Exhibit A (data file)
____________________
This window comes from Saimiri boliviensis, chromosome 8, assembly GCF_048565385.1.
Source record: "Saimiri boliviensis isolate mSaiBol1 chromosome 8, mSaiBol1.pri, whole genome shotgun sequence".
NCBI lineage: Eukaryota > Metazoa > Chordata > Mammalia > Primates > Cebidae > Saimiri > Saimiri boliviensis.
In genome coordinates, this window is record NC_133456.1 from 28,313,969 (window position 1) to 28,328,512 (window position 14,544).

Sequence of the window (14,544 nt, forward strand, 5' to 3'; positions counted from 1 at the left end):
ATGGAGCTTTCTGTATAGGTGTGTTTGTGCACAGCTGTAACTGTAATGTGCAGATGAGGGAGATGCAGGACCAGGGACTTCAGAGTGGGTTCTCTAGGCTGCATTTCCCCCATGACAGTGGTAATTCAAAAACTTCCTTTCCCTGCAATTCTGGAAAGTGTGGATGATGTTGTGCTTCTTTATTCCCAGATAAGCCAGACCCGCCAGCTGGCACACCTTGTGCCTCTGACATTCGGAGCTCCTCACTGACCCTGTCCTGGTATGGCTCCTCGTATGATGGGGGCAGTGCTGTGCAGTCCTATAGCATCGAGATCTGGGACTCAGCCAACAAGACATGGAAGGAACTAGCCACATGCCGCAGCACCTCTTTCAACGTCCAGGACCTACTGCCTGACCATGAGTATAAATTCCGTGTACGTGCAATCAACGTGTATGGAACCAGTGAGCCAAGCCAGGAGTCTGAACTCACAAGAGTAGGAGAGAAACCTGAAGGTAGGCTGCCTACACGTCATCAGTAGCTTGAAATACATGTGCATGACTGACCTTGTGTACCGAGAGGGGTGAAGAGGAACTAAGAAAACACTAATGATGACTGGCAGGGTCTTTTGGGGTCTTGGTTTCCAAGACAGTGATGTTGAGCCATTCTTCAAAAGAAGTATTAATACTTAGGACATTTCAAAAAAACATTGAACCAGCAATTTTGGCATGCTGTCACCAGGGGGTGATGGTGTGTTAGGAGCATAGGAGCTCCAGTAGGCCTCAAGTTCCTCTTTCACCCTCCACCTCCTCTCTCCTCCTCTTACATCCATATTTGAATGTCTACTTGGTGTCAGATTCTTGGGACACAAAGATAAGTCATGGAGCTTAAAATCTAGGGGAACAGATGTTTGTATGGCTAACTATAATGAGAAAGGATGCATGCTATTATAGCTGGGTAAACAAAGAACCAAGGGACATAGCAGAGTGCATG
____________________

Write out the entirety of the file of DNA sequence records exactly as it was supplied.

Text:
This window comes from Saimiri boliviensis, chromosome 8, assembly GCF_048565385.1.
Source record: "Saimiri boliviensis isolate mSaiBol1 chromosome 8, mSaiBol1.pri, whole genome shotgun sequence".
NCBI lineage: Eukaryota > Metazoa > Chordata > Mammalia > Primates > Cebidae > Saimiri > Saimiri boliviensis.
In genome coordinates, this window is record NC_133456.1 from 28,313,969 (window position 1) to 28,328,512 (window position 14,544).

Sequence of the window (14,544 nt, forward strand, 5' to 3'; positions counted from 1 at the left end):
ATGGAGCTTTCTGTATAGGTGTGTTTGTGCACAGCTGTAACTGTAATGTGCAGATGAGGGAGATGCAGGACCAGGGACTTCAGAGTGGGTTCTCTAGGCTGCATTTCCCCCATGACAGTGGTAATTCAAAAACTTCCTTTCCCTGCAATTCTGGAAAGTGTGGATGATGTTGTGCTTCTTTATTCCCAGATAAGCCAGACCCGCCAGCTGGCACACCTTGTGCCTCTGACATTCGGAGCTCCTCACTGACCCTGTCCTGGTATGGCTCCTCGTATGATGGGGGCAGTGCTGTGCAGTCCTATAGCATCGAGATCTGGGACTCAGCCAACAAGACATGGAAGGAACTAGCCACATGCCGCAGCACCTCTTTCAACGTCCAGGACCTACTGCCTGACCATGAGTATAAATTCCGTGTACGTGCAATCAACGTGTATGGAACCAGTGAGCCAAGCCAGGAGTCTGAACTCACAAGAGTAGGAGAGAAACCTGAAGGTAGGCTGCCTACACGTCATCAGTAGCTTGAAATACATGTGCATGACTGACCTTGTGTACCGAGAGGGGTGAAGAGGAACTAAGAAAACACTAATGATGACTGGCAGGGTCTTTTGGGGTCTTGGTTTCCAAGACAGTGATGTTGAGCCATTCTTCAAAAGAAGTATTAATACTTAGGACATTTCAAAAAAACATTGAACCAGCAATTTTGGCATGCTGTCACCAGGGGGTGATGGTGTGTTAGGAGCATAGGAGCTCCAGTAGGCCTCAAGTTCCTCTTTCACCCTCCACCTCCTCTCTCCTCCTCTTACATCCATATTTGAATGTCTACTTGGTGTCAGATTCTTGGGACACAAAGATAAGTCATGGAGCTTAAAATCTAGGGGAACAGATGTTTGTATGGCTAACTATAATGAGAAAGGATGCATGCTATTATAGCTGGGTAAACAAAGAACCAAGGGACATAGCAGAGTGCATG